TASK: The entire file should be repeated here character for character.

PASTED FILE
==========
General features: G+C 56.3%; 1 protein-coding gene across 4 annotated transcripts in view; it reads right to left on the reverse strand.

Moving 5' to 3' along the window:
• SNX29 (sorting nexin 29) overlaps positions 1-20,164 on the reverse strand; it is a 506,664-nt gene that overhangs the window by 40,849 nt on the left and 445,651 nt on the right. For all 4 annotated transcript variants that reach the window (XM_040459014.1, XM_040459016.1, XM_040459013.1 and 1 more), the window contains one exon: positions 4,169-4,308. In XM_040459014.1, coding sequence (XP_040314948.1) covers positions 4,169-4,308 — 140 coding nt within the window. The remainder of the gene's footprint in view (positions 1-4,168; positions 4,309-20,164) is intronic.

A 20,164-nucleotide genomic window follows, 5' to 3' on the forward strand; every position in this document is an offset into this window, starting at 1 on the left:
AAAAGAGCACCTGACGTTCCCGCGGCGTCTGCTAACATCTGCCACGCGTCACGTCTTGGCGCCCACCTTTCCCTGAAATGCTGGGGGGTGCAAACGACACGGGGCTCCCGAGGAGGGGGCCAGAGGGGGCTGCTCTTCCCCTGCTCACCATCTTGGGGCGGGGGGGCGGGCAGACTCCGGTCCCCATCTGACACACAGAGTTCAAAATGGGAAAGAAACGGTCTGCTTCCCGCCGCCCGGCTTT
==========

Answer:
General features: G+C 56.3%; 1 protein-coding gene across 4 annotated transcripts in view; it reads right to left on the reverse strand.

Moving 5' to 3' along the window:
• SNX29 (sorting nexin 29) overlaps positions 1-20,164 on the reverse strand; it is a 506,664-nt gene that overhangs the window by 40,849 nt on the left and 445,651 nt on the right. For all 4 annotated transcript variants that reach the window (XM_040459014.1, XM_040459016.1, XM_040459013.1 and 1 more), the window contains one exon: positions 4,169-4,308. In XM_040459014.1, coding sequence (XP_040314948.1) covers positions 4,169-4,308 — 140 coding nt within the window. The remainder of the gene's footprint in view (positions 1-4,168; positions 4,309-20,164) is intronic.

A 20,164-nucleotide genomic window follows, 5' to 3' on the forward strand; every position in this document is an offset into this window, starting at 1 on the left:
AAAAGAGCACCTGACGTTCCCGCGGCGTCTGCTAACATCTGCCACGCGTCACGTCTTGGCGCCCACCTTTCCCTGAAATGCTGGGGGGTGCAAACGACACGGGGCTCCCGAGGAGGGGGCCAGAGGGGGCTGCTCTTCCCCTGCTCACCATCTTGGGGCGGGGGGGCGGGCAGACTCCGGTCCCCATCTGACACACAGAGTTCAAAATGGGAAAGAAACGGTCTGCTTCCCGCCGCCCGGCTTT